Tata and the Big Bad Bull by Juleus Ghunta
Juleus Ghunta’s poetry, what I’ve read of it, is typically darker – probing at the open sores of domestic Caribbean life – and typically from the point of view of the wounded child. This illustrated picture book, Tata and the Big Bad Bull, required a sharp mental shift for me; given the physically and/or emotionally violent imagery, and tonal edginess of what I’ve previously read of the Jamaican writer’s poetry. In this children’s book, the domesticity is there and the poetry, and the child, but this tale, appropriately, is considerably milder in tone and stakes. Sure this child is too poor to afford the fare to school but he seems well-loved and well-adjusted, and his determination makes him a good role model for the target market. The fable, which integrates humans and animals with human-like characteristics as part of the normal reality of the world of the story à la some of your favourite fables, is a tad on the traditional side. It’s up in the air how relatable the 21st century Caribbean child will find its classically pastoral imagery and simple, moral tale, both suggestive of a more innocent time in the Caribbean imagination if not always in the Caribbean reality. But if lower primary school teachers and parents with young readers are looking for a culturally-relatable read-aloud or read-a-long with humorous cues– bunny, duck, and dog lined up with the children to catch the bus among the first of these; colourful detail -the bee at the entrance to bee hive tunnel and the crocodile with sharp teeth on full display at the foot of the bridge over crocodile pool- among them; and rhyming couplets and repetition of a certain key phrase, this could be a good pick. The fact that it’s about a boy, Tata, who feels an urgency to get to school makes it topically on point for that age group and setting as well. There are no surprises here; after a few tries, the bully, literally the titular bull, who is barring Tata’s route to school, is overcome. The moral is in how he is overcome; not by confrontation or deception but by communication and trying to understand his point of view, and helping him if you can, which Tata could. After all, even the baddest bull in the pasture has a past and might just need someone to listen. A good message in the end; if we’re talking about people and not actual bulls. Which, given the genre, we are.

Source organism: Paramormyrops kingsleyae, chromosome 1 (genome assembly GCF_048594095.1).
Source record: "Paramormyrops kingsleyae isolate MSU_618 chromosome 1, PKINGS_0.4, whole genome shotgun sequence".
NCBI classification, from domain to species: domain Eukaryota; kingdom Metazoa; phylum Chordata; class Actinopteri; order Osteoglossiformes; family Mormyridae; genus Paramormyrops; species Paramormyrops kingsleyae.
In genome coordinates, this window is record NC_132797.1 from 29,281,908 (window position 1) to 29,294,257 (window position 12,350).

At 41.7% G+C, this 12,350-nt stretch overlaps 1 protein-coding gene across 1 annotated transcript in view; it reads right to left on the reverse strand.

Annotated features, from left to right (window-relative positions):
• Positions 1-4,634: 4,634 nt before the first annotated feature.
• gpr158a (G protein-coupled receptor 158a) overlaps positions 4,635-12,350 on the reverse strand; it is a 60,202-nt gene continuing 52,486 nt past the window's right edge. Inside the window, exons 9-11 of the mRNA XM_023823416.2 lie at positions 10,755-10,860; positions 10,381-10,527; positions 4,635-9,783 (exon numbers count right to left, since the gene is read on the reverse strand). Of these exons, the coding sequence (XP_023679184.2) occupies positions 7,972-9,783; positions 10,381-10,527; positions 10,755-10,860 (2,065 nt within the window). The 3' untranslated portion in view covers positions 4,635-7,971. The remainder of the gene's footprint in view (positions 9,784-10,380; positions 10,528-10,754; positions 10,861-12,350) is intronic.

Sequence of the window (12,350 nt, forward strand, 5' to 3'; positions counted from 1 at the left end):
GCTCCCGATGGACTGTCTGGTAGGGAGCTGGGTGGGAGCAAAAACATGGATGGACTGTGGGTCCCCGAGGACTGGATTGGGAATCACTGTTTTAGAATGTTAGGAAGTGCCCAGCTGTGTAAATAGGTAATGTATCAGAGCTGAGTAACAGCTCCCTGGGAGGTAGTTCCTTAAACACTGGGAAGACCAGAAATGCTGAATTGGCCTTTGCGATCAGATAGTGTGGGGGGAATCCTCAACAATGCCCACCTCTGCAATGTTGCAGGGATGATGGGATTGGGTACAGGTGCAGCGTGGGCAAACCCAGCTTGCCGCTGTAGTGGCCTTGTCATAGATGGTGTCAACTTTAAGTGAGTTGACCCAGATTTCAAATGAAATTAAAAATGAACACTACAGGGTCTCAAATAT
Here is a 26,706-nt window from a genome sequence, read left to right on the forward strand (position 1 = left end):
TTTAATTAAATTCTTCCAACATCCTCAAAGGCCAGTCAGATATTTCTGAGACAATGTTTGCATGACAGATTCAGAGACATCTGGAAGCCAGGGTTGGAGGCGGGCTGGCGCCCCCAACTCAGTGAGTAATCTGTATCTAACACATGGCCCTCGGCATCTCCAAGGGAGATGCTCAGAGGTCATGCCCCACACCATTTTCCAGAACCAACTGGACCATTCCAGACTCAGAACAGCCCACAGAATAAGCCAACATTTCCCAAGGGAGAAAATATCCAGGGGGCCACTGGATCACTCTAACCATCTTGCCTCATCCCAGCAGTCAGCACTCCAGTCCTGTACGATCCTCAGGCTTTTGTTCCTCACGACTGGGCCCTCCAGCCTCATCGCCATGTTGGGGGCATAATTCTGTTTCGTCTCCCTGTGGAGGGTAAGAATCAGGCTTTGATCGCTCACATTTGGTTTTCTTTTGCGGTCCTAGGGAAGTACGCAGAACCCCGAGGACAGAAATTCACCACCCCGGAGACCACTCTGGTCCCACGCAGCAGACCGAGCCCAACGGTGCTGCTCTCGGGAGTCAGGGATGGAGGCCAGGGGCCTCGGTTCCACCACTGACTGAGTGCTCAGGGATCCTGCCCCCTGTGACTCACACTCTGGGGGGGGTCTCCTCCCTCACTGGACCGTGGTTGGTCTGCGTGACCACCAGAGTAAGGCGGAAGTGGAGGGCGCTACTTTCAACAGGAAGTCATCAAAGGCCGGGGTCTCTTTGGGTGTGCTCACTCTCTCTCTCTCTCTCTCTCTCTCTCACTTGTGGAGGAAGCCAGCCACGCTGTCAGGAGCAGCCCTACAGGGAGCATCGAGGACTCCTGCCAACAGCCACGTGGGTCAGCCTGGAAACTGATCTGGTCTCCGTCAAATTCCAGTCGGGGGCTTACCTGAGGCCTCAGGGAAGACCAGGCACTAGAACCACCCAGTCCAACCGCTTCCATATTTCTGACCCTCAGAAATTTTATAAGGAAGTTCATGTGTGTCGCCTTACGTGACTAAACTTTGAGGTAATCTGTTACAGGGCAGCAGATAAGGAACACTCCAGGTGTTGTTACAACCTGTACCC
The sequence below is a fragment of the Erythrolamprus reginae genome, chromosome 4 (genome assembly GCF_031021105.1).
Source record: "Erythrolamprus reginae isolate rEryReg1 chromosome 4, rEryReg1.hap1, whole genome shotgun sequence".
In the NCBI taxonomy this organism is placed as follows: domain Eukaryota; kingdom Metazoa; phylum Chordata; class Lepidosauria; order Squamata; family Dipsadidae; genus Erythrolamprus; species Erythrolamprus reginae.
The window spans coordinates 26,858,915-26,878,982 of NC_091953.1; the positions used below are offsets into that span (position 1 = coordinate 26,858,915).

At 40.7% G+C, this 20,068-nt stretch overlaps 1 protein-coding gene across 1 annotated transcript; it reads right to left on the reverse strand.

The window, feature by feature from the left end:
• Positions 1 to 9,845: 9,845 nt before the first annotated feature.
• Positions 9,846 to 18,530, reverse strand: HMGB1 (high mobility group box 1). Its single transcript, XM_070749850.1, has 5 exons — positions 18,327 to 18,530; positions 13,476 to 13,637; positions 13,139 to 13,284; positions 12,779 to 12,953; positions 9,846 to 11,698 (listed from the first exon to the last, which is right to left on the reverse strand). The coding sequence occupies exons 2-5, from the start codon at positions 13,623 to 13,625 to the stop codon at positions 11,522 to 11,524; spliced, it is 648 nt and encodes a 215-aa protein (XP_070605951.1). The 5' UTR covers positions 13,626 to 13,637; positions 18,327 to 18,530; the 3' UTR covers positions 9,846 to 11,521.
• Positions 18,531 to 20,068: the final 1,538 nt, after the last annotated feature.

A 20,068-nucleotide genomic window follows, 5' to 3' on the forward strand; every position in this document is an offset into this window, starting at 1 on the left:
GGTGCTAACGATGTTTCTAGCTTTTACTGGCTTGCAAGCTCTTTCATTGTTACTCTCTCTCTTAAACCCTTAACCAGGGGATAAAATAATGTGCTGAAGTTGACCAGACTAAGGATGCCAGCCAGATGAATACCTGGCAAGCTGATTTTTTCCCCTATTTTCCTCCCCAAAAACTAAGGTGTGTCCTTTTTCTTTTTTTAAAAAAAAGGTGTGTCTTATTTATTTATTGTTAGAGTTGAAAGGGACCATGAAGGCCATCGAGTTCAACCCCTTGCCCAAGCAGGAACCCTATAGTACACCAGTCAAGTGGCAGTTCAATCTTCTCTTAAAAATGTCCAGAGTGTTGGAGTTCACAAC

Full disclosure: Tata and the Big Bad Bull by Juleus Ghunta is published by Caribbean Reads which is also the publisher of two of my books – Musical Youth and Lost! A Caribbean Sea Adventure. Also I’ve liked and shared this author’s poetry in the past over on my other blog – even passed on the book announcement over there. When contacted to see if I would be interested in doing a review, I agreed with the mutual understanding that it would be an honest review (I don’t know any other way).
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